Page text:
Mark Almond (Soft Cell) was bold enough to take on the classic ‘Life on Mars’. His vocals played around the notes more often than it hit them, and it seemed that by the end he had got a beat out of time with his backing. But his performance had character and he made a decent effort of embodying the spirit of Bowie in his performance. The ensemble also added such fantastic build to this song; they were the real heroes of the night, from start to finish.
While it was not a night geared to sing-alongs, Paul Buchanan of The Blue Nile invited the audience to join in with the classic track ‘Ashes to Ashes’. The vocal line was brought down an octave in a very sparse arrangement of this incredibly recognisable song, and it ended with a questionable melody for the closing lines ‘my mama said, to get things done, you’d better not mess with Major Tom’. Perhaps they were not so set on getting things done.
In the middle was a separate section dedicated to Bowie’s latest work, with ‘Girl Loves Me’, I Can’t Give Everything Away’, and finally ‘Blackstar’. Mvula’s vocals in ‘Girl Loves Me’ were stand-out, making the song come alive (which was expected following her earlier fantastic version of ‘Fame’). ‘Blackstar’ was performed by Anna Calvi and Amanda Palmer; a weird performance that sounded a little unrehearsed, was visually confusing (reminiscent of witches performing a ritual), took Calvi’s voice out of its comfortable range and ended with a very awkward moment of the two girls holding hands and gazing into each other’s eyes as the audience wondered whether they should applaud. Still, while these renditions might not have convinced first-time listeners to rush out and buy the album, it was mostly a welcome addition from those who are well versed in Bowie’s final work.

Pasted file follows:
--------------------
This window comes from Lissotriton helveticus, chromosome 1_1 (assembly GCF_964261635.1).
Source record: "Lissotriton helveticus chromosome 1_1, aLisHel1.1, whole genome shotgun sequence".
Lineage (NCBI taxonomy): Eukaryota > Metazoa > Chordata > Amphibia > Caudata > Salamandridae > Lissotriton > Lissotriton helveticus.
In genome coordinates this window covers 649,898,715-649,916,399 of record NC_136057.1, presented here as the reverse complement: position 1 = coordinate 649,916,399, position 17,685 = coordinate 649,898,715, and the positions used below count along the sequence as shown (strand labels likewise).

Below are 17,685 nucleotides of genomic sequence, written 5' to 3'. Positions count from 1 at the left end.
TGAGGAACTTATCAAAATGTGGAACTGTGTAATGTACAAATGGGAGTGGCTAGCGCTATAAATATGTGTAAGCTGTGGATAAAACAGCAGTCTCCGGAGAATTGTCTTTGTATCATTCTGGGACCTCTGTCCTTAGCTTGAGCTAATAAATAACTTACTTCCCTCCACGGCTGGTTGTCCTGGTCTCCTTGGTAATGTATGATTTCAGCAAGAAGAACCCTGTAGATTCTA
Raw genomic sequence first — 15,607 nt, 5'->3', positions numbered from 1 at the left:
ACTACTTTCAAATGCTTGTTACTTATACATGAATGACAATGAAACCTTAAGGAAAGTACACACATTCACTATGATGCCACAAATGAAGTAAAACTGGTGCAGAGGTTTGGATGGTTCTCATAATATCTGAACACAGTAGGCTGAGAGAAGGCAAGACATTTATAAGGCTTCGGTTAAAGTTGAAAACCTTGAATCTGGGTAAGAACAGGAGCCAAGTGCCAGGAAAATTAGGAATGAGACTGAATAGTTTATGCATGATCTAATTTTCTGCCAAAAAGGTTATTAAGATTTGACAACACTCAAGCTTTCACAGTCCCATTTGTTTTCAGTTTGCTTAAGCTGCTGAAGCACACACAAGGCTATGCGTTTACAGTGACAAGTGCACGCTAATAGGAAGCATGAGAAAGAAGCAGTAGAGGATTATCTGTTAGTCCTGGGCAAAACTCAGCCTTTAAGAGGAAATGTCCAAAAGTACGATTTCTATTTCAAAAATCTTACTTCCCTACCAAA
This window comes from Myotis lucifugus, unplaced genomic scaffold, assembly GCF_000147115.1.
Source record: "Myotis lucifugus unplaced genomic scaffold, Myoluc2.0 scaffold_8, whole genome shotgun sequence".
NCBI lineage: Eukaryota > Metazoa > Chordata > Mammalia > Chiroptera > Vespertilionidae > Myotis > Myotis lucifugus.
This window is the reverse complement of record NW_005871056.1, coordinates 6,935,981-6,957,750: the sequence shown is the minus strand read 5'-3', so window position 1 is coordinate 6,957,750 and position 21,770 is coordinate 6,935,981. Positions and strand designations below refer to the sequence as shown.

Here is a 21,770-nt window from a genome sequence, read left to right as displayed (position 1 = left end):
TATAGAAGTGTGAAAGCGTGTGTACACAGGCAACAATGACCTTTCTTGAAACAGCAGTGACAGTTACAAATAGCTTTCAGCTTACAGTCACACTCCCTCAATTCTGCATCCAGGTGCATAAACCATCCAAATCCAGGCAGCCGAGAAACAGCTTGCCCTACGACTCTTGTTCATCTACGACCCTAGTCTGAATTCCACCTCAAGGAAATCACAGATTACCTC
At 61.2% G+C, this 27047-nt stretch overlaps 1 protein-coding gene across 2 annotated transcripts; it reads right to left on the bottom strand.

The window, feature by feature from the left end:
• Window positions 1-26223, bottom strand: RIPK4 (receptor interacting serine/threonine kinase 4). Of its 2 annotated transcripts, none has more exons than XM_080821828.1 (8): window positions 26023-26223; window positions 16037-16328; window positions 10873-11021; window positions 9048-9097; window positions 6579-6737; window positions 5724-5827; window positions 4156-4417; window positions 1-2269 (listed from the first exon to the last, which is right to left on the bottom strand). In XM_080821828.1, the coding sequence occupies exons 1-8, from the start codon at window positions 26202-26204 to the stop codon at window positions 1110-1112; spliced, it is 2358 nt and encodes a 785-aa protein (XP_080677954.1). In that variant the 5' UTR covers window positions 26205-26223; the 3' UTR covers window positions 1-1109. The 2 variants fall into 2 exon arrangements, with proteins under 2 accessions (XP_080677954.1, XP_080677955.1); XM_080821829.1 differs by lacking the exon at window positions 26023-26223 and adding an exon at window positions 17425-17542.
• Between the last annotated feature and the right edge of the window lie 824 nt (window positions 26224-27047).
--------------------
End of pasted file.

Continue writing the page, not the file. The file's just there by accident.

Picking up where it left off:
John Cale (Velvet Underground) sauntered out in an overcoat and scarf to perform three songs that he arranged himself, ‘Valentine’s Day’, ‘Sorrow’ and ‘Space Oddity’. His involvement in the night was a direct link to the Rock music side of Bowie, with a proper drum kit being used (and let’s not forget that Cale had an influence on Bowie’s style), and everyone knew to immediately expect something weird and different from Cale.